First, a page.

Summer running and beating the heat!

According to our very scientific Instagram story question last week, most of you would rather run in cold than heat. So what do you do when temps creep into the 80s, 90s, even 100s? Yes, you could hit up a treadmill or a local gym or running studio (we are loving Shred 415 Sawmill lately) – or some of you may even be tempted to skip it all together. Don’t skip your run! Running outside in the summer is still a doable task! Below are some tips – mostly common sense, but maybe you need a reminder – on how to beat the heat of summer and still lace up those shoes for an outdoor run!

1. SLOW down. If the temps are scorching, don’t worry about pace and take rest or walk breaks – or maybe even some #stopdropandyoga breaks – as needed. I’m typically a 9ish minute conversational pace runner, but when the sun is beating down and the humidity is creeping up, I’ll slow down and be a 10ish minute pace with no shame. It’s ok to postpone your speed work when the thermometer is registering 95 degrees!

Screen Shot 2019-06-24 at 11.46.33 AM

Stopped for a yoga/stretch break along our hike+trail run adventure 

2. Hydrate. Duh! But seriously, in colder temps you likely don’t bring water on your run (unless you’re marathon training), but perhaps you need some mid-run liquids in hotter weather. Design a route that goes by a local park with a water fountain, bring along a water bottle or invest in a hydration belt. Check out some favs by Runner’s World. Water is great, but an electrolyte replenisher would work wonders if you’re doing a long run. If temps are unbearable, you could even give yourself a quick water break every mile or hey, even more often! Last week in Florida, I turned a 5 mile run into 10 x 800s to give myself a hydration (and mental) break every 1/2 mile!


Wearing my FuelBelt – usually one filled with water and one filled with an electrolyte beverage – for “hot” runs over 5-6 miles. 

3. Dress like you’re HOT! Because you are! 

  • This should be a no-brainer, but wearing shorts or a running skirt can really cool you down. I don’t typically do shorts, (due to, uh-hum, chafing issues) but when the real feel is 103 in the humidity of Florida, I’ll make an exception & lather up with some Body Glide! 🙂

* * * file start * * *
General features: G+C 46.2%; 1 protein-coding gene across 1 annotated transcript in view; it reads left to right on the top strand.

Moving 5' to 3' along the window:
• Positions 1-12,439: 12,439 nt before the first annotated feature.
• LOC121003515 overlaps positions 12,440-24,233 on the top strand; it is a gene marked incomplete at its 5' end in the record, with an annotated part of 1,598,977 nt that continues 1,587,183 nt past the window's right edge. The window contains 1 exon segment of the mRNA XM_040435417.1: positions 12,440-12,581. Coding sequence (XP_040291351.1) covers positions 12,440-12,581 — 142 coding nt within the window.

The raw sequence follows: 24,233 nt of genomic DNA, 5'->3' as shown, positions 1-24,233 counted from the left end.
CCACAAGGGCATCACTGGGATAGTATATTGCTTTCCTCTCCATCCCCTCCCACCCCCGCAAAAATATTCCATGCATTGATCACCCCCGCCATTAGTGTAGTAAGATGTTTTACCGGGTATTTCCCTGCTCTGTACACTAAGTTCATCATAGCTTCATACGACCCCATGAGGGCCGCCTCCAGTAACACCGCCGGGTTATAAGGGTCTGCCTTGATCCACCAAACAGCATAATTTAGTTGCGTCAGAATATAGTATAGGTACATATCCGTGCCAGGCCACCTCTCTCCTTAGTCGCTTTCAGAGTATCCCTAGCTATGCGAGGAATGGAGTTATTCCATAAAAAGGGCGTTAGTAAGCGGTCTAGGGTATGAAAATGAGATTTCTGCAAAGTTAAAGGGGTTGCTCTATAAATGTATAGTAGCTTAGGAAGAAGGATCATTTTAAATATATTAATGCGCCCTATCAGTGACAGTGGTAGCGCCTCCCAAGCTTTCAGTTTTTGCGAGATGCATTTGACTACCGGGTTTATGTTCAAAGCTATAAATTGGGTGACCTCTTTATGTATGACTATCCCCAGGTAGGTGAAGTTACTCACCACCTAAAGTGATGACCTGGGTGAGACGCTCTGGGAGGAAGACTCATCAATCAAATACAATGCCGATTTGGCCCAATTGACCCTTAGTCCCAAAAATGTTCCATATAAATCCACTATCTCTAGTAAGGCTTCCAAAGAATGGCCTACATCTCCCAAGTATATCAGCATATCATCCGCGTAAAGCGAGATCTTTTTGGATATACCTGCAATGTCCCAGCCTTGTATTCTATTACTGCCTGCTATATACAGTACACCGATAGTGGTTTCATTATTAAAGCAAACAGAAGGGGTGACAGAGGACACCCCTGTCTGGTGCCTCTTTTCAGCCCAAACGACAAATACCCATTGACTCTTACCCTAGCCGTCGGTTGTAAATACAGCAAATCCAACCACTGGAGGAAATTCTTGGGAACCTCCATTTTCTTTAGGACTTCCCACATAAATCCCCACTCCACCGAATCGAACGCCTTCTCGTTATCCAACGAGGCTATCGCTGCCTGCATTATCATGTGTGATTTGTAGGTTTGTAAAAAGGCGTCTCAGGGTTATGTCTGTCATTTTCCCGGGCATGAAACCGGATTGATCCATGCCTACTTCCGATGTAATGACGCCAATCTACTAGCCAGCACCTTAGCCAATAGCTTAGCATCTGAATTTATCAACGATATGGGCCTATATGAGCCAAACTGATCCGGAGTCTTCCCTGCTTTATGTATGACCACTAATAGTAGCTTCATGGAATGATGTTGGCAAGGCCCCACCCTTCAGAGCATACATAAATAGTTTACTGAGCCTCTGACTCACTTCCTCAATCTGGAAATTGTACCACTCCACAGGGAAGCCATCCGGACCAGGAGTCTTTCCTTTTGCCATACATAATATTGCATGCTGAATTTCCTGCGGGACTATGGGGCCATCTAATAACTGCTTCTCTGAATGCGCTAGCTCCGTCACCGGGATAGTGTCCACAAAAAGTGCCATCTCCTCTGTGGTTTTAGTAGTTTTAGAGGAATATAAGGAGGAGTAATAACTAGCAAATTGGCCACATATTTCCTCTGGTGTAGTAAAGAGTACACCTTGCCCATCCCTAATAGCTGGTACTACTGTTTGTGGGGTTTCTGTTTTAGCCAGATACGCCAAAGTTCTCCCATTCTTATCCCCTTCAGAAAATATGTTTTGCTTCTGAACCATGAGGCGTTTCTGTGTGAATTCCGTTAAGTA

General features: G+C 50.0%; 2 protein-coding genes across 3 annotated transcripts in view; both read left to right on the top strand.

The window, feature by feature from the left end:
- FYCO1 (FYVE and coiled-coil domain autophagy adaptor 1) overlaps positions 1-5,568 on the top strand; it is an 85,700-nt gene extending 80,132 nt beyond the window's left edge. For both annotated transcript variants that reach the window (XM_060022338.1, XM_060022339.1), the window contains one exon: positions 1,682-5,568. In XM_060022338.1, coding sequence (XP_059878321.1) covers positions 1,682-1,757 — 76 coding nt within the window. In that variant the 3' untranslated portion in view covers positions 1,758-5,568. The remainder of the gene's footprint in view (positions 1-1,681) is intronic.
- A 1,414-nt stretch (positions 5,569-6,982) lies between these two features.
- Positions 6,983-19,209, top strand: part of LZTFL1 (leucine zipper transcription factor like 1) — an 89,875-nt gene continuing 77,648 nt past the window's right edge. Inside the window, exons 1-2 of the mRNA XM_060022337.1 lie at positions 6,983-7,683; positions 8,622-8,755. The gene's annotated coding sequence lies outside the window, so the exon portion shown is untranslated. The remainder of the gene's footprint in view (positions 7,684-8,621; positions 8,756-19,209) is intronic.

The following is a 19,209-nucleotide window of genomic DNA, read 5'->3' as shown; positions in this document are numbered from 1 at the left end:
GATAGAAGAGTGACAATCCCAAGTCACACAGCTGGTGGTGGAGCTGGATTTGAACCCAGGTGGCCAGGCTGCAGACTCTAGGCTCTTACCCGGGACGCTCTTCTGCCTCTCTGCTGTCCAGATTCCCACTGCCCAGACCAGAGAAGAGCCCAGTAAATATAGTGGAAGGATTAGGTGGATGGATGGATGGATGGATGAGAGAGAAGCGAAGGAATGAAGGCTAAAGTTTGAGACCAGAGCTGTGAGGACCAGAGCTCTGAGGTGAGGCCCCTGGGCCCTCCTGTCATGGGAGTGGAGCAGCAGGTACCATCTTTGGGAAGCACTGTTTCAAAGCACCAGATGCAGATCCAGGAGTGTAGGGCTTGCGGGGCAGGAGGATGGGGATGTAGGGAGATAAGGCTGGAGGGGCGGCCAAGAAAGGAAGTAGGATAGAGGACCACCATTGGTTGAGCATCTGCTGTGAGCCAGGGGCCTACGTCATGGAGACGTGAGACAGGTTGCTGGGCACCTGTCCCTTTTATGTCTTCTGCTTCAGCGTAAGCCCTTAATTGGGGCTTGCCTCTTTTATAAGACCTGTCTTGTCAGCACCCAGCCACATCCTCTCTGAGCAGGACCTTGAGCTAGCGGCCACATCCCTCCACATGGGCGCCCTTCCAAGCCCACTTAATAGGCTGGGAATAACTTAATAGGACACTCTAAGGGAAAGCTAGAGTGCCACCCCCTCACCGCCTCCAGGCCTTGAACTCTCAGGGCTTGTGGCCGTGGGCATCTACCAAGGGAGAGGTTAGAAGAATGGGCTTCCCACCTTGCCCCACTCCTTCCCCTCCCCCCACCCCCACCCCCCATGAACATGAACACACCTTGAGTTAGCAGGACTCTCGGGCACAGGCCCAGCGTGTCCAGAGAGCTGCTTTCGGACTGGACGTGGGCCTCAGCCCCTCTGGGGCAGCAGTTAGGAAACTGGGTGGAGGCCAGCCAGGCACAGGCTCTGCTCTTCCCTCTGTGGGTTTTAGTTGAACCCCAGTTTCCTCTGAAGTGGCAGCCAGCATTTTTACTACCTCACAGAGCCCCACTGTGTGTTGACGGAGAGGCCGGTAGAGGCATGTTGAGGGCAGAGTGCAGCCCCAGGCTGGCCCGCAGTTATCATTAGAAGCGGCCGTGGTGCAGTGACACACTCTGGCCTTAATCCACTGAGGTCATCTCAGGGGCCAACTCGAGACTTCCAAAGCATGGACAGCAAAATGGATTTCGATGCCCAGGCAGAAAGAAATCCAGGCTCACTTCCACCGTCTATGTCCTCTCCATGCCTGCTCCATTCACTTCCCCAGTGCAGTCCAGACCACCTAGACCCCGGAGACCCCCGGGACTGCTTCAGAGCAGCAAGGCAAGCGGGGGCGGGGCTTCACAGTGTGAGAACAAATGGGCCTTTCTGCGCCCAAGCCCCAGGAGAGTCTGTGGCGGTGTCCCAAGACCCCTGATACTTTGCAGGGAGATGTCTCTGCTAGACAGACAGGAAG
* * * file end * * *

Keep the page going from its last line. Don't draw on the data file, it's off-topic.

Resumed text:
• Wearing a running hat can keep the sun out of your eyes, as well as keeping your head cool. According to, “By design, a running hat draws perspiration away from the head helping keep you cool through evaporating sweat. At the same time, the best running hats also let air in through their fabric to further cool a runner down and provide a level of breathability for the head.”  Bonus, find a cute one & you’ll be stylin’ too!
  • This won’t help with heat… but be sure to lather up with a sweat-friendly sunscreen! Your skin with thank you.

4. Location, location, location. Plan a route that has shade, water stops and if you’re lucky, perhaps even a coastal breeze. There are some trails here in Cbus that are much shadier than others, for instance, I tend to avoid the Heritage Trail in Hilliard and stay on bike paths in Dublin that provide more shade.

5. Go early or late & avoid mid-day heat. I’m NOT a morning person, but I’ll do AM workouts when needed as you definitely get better temps by getting it done early. Today there was a 15 degree difference b/w early morning and mid afternoon! Sunset is also an amazing time to not only get some cooler temps, but see some amazing views.


Short sunset jog – not only is it much cooler, but THOSE VIEWS!!! 

Well, those are five tips for staying cool on your summer runs. Hope you keep logging those miles and hope to see you on the trails (or maybe the beach!)

[t gellenbeck]


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